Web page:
Many people don’t realize there are different types of addiction. We can look at this in one of two ways. There are two vast types of addiction—behavioral and substance. Then, there are also different types of addictions based on the substance.
Regardless of the particular type of addiction, it’s a complex disease. Researchers are constantly learning about addiction and how it affects the brain.
We’ll briefly cover both areas below.
Chemical Addiction vs. Behavioral Addiction
Chemical addiction is what we most commonly associate with the term addiction as a whole—chemical addiction or a substance use disorder when you compulsively use a substance. You can’t stop, even if you try, usually without professional treatment.
Behavioral addictions are compulsive behaviors. Compulsive behaviors are repeated actions that you keep doing, although they don’t benefit you and even create negative consequences in your life. We sometimes see addiction to behaviors called a process addiction.
The Development of Addiction
Addiction interferes with your brain’s reward system, primarily. If you do any activity you think is enjoyable, your reward system will release dopamine and other chemicals. These chemicals make you feel good.
Dopamine serves as a reinforcement to your brain about pleasurable things. When there’s reinforcement, your brain will seek out the enjoyable things again.
Then, due to the desire to want to keep experiencing the pleasurable feeling, there may be cravings you experience with addiction. In fact, for most people, cravings are the initial sign of addiction. You may keep chasing certain feelings, so you’ll engage in the behavior more or take larger doses of a substance to get it.
Your brain will release lower amounts of dopamine as it responds to typical triggers. Then you’ll need more of the behavior or substance to make up for the declines in dopamine release. This is an element of addiction and dependence called tolerance.
You may lose interest in other things in your life as you develop an addiction. You make the behavior or substance the focal point of your life. The behavior or drug becomes your top priority no matter the adverse consequences. Since you’re producing less dopamine, you might not feel happy or good about anything other than the addiction.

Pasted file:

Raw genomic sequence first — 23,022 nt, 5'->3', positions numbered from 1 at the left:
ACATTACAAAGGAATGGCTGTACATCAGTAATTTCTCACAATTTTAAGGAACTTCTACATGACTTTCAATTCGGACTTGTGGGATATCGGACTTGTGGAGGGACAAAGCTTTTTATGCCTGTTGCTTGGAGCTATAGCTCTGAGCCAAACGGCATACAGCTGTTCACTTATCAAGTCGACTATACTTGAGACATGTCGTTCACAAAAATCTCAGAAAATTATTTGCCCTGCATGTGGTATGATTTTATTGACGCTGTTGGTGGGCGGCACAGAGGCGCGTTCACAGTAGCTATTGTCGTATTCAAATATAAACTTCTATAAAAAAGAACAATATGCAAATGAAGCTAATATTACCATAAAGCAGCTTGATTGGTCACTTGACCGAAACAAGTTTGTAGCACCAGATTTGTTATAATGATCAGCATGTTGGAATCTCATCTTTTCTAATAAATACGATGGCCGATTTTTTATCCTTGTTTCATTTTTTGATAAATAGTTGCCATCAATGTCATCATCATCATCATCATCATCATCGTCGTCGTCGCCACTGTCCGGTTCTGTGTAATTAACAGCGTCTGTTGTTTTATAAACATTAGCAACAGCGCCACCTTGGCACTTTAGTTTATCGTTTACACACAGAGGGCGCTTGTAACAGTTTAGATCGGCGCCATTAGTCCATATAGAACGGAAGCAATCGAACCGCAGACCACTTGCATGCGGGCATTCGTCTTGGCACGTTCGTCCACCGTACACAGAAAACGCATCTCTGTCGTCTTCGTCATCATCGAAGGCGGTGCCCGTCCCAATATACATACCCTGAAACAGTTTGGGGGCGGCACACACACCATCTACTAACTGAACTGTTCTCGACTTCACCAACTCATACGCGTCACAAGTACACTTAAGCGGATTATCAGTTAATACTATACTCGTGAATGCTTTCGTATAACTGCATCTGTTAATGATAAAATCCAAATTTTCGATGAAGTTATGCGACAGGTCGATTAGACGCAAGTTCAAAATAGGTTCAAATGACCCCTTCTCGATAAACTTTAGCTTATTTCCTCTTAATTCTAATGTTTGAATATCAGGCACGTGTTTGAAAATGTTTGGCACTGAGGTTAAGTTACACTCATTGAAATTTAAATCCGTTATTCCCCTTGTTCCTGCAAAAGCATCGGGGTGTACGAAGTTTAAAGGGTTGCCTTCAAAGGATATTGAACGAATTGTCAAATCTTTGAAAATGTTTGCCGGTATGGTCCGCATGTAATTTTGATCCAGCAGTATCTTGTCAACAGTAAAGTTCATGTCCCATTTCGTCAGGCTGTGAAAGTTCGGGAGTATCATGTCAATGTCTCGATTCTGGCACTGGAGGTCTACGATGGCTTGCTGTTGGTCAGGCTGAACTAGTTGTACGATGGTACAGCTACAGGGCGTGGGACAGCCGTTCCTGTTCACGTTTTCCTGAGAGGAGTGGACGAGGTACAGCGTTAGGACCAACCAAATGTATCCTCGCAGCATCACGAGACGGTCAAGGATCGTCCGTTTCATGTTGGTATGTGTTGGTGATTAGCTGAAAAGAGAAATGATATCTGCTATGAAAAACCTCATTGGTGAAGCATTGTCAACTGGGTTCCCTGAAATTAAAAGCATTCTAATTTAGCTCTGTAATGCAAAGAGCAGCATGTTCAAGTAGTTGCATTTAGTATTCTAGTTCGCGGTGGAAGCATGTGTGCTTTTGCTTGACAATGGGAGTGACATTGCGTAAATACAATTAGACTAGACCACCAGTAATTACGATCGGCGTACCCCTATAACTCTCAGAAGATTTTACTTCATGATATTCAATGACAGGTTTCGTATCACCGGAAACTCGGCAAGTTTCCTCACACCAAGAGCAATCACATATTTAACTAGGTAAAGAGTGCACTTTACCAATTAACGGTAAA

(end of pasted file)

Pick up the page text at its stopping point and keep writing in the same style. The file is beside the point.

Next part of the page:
Finally, a loss of control characterizes addiction, primarily due to the effects on the brain function of the problematic substance or behavior. You are entirely out of control of your engaging in the behavior or substance use. You’re also likely out of control in all other areas of your life at this point.
You could experience job loss and financial issues, family conflict, divorce, or legal problems when you have an addiction disorder.
What Are the Most Addictive Substances?
Among the types of true addiction, when comparing behavioral and substances, substances are more difficult to get treatment for many people. Substances can have a powerful effect on your brain, behavior, and physical and emotional health.
Some of the most addictive substances are:
- Cocaine: We don’t often recognize the powerful addiction cocaine can create. Cocaine induces euphoria and high energy levels. It’s common to use the stimulant in binge patterns. When you binge on cocaine, you take repeated doses in a relatively short period of time you maintain your high. Then, you eventually crash. Crashing from cocaine can include symptoms like fatigue, depression, and cravings. Read about the side effects of cocaine here.
- Heroin: An illegal opioid, heroin is front and center in the national spotlight due to the ongoing opioid epidemic. Opioids like heroin create relaxation and euphoria. Heroin is highly addictive. Due to tightening regulations for prescription opioids like hydrocodone and oxycodone, more people turn to cheaper and more accessible heroin.
- Alcohol: As a society, we tend to accept alcohol use more than other substances. This includes excessive alcohol use or alcohol abuse. Alcohol is the most frequently used addictive substance in the country. The National Council on Alcoholism and Drug Dependence reports 1 out of every 12 adults has a dependence or alcohol abuse problem.